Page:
Both approaches have pros and cons, and enum might be new to you, so I'm not sure whether you really want to consider it already. But if you do, or even in the failed attempt of doing so, you might actually learn a lot, so it might be worth trying.

SRP violations

The SRP is the Single Responsibility Principle, and your methods violate it: They contain I/O and business logic at the same time. I/O and business logic are separate concerns and thus should be separated from each other. Imagine you want to create a graphical version, much of your code couldn't be reused without modification. And it turns out that reusable is a synonym to testable, and both are a subset of maintainable.

More Ideas for playing with the code further to learn more.

  • Allow human vs human and pc vs pc games.
  • Allow players to pick their symbols.
  • Split your program into multiple classes.

Consider unit testing, consider TDD

Title says it all.

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  • \$\begingroup\$ Wow thank you so much for taking the time out to review and give such extensive feedback of my code. Looks like I have a lot to learn so I will get crackin! \$\endgroup\$ – ezmacnsteeze Jan 5 '16 at 5:24
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It looks like you are well aware of your IDEs formatting feature - the code is very well formatted.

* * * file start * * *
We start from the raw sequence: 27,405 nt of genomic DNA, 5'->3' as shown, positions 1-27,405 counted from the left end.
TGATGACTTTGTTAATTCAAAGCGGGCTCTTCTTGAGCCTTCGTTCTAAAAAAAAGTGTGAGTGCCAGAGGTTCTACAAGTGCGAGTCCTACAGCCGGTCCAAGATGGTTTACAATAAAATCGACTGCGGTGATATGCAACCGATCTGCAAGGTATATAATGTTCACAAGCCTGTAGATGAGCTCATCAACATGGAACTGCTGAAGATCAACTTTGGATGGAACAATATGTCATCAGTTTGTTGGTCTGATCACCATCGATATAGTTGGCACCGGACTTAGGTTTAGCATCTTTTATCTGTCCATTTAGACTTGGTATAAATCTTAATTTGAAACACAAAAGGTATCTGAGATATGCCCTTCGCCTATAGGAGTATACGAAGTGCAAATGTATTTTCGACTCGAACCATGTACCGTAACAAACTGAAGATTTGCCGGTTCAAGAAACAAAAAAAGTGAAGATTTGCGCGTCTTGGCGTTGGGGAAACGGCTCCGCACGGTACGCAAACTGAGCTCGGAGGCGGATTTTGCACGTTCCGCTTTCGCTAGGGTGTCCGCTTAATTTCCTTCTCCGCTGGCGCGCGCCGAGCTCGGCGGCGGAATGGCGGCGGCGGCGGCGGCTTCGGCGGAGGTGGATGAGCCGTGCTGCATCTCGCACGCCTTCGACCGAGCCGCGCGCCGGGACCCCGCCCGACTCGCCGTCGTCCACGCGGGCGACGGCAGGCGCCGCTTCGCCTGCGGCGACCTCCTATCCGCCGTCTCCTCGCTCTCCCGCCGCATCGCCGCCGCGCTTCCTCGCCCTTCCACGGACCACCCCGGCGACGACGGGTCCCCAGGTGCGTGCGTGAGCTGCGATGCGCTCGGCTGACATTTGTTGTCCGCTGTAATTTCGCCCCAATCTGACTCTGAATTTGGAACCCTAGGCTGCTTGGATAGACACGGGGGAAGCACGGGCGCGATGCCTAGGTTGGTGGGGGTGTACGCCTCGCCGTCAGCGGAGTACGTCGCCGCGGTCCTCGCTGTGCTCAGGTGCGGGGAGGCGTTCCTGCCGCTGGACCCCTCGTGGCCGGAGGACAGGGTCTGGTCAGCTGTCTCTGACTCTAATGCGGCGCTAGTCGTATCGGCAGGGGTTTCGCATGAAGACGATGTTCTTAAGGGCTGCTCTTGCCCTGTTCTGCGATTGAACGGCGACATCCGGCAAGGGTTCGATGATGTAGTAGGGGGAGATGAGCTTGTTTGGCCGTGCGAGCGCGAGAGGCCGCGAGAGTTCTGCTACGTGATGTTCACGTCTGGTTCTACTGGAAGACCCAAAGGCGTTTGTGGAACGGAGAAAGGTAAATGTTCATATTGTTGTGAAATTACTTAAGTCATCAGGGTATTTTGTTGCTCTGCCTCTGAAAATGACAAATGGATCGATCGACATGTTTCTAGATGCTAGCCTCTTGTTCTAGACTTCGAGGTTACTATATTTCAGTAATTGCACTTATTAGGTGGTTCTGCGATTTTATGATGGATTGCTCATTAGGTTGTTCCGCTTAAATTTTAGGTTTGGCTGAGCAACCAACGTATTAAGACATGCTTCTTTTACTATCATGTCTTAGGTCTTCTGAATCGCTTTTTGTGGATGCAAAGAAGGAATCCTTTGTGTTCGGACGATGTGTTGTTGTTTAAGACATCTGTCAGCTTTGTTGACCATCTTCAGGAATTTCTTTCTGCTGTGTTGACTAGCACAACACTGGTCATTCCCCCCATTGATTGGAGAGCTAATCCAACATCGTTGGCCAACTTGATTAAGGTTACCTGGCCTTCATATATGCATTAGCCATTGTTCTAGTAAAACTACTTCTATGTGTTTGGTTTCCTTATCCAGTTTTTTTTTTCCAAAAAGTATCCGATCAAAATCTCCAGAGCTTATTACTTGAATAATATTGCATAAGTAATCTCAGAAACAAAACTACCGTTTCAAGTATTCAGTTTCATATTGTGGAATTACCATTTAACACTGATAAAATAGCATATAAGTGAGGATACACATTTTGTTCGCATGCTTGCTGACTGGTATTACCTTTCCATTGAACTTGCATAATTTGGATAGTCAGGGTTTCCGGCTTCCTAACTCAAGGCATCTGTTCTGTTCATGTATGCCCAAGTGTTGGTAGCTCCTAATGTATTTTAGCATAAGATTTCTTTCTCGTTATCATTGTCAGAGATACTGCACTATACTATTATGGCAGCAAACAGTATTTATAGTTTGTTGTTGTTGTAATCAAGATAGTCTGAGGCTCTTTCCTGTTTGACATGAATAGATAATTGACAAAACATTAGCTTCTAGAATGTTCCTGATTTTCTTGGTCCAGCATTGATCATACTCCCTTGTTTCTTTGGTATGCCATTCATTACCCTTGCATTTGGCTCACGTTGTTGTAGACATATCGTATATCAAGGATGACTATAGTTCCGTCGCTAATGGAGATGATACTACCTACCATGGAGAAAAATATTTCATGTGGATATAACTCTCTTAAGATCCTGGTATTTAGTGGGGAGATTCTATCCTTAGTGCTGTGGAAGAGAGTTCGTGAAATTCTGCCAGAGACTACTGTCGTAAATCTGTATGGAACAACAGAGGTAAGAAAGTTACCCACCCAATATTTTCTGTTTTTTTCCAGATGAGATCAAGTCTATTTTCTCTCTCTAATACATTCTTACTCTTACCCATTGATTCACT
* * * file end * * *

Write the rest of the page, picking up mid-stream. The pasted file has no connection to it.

DRY

checkP1Victory and checkP2Victory can be condensed into a single function, checkVictory. The logic is exactly the same, the only difference is the player token being checked.

Conditionals

Favor using the not (!) operator over checking explicitly for false.

Printing

Favor building strings and only using System.out.println on the result of a method call. For example, printBoard should return a String. Use a StringBuilder.

Separate concerns

Try to extract the idea of a TicTacToe game out into a class. Don't have any I/O in the class itself (no prints!) - you should be able to create a Driver (main class) that uses this TicTacToe game. The driver could use plain console I/O, like it is now, or possibly use a GUI approach. It could even simulate a game between two computers. Separate the logic from the input method, and you'll have more robust code.

Enum

An enumeration would be a better choice for marking cells, instead of using a character. You would have X, O, and then Empty. There is a good argument to be made to use something like PlayerOne, PlayerTwo and Empty, since it is the driver which would control how things are displayed. Perhaps your client wants to use Dogs and Cats, not Xs and Os.

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  • 1
    \$\begingroup\$ Thank you for your input! I dont think I have ever encountered Enums before so I will have to look into that. I will start to revise! \$\endgroup\$ – ezmacnsteeze Jan 5 '16 at 5:23
  • \$\begingroup\$ If you wish to receive more feedback, consider submitting another question with your new code. More pointed feedback can be given after you solve the bigger issues (sep. concerns, DRY) :) \$\endgroup\$ – Connor Clark Jan 14 '16 at 17:20